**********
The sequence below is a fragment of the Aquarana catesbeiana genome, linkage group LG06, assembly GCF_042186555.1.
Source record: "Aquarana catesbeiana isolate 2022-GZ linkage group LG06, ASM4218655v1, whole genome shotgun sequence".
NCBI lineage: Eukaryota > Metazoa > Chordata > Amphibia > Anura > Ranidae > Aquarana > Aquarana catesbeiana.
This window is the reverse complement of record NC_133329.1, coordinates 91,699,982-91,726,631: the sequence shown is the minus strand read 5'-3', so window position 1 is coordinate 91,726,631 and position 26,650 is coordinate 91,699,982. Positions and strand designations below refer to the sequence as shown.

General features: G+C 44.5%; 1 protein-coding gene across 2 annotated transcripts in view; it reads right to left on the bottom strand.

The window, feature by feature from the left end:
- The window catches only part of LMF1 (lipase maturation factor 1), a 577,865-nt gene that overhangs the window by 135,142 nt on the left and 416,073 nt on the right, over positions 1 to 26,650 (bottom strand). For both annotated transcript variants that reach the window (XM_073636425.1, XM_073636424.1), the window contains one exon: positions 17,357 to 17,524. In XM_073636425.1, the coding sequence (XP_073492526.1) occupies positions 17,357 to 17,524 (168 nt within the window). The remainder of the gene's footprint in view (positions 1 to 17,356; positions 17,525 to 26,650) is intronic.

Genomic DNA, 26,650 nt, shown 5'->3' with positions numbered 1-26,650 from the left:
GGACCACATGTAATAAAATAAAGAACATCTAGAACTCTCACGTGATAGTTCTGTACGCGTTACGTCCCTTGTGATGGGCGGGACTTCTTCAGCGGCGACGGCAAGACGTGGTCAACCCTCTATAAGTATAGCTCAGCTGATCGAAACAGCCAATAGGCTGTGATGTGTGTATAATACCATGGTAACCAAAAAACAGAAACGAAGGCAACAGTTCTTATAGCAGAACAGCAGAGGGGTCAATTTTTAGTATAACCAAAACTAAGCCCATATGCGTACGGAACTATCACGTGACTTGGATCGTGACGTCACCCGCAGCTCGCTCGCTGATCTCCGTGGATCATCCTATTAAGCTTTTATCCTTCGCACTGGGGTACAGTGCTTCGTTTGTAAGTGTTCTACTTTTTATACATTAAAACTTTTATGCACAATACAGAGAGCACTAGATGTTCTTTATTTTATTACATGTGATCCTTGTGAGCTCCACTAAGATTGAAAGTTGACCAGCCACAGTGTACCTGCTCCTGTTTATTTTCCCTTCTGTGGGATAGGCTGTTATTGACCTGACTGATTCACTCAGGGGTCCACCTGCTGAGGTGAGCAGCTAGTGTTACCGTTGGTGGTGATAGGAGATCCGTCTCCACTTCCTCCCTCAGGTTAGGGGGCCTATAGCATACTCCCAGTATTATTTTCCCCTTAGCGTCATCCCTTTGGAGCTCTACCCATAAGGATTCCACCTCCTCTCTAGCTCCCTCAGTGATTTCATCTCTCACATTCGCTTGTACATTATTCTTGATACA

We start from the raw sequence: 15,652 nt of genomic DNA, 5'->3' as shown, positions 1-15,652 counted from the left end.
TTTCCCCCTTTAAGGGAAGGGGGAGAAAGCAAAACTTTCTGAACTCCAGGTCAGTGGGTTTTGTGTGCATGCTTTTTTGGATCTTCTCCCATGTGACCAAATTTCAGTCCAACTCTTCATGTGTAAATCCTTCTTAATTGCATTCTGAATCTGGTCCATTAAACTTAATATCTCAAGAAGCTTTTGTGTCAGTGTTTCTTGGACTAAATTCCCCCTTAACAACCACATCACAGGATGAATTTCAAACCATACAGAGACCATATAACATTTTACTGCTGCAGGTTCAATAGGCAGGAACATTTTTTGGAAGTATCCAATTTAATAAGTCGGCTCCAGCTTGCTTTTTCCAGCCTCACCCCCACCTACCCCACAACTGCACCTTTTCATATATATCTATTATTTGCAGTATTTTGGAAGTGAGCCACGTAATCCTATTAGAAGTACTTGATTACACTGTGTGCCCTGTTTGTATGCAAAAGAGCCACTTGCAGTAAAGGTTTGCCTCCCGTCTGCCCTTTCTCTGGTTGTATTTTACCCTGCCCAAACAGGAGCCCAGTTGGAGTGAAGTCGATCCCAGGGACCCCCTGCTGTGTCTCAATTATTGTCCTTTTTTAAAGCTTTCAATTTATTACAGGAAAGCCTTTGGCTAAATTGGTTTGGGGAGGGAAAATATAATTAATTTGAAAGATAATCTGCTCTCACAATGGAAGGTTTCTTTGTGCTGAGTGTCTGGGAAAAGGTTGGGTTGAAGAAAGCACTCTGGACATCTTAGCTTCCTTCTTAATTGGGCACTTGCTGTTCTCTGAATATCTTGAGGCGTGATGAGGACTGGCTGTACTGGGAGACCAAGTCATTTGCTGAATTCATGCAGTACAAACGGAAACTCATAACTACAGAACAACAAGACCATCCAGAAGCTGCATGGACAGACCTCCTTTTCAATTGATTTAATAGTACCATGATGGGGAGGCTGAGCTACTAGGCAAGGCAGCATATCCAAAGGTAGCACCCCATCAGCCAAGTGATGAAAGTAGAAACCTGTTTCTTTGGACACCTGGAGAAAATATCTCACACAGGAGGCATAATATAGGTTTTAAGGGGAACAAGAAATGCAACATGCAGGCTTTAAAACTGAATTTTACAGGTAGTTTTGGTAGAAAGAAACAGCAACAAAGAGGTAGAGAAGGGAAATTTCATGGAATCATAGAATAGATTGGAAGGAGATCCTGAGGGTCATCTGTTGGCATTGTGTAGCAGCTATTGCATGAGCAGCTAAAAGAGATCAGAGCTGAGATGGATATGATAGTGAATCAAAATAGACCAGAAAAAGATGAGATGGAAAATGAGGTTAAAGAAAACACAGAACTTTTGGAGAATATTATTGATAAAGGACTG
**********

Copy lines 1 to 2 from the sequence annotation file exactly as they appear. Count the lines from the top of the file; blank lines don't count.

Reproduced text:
The sequence below is a fragment of the Aquarana catesbeiana genome, linkage group LG06, assembly GCF_042186555.1.
Source record: "Aquarana catesbeiana isolate 2022-GZ linkage group LG06, ASM4218655v1, whole genome shotgun sequence".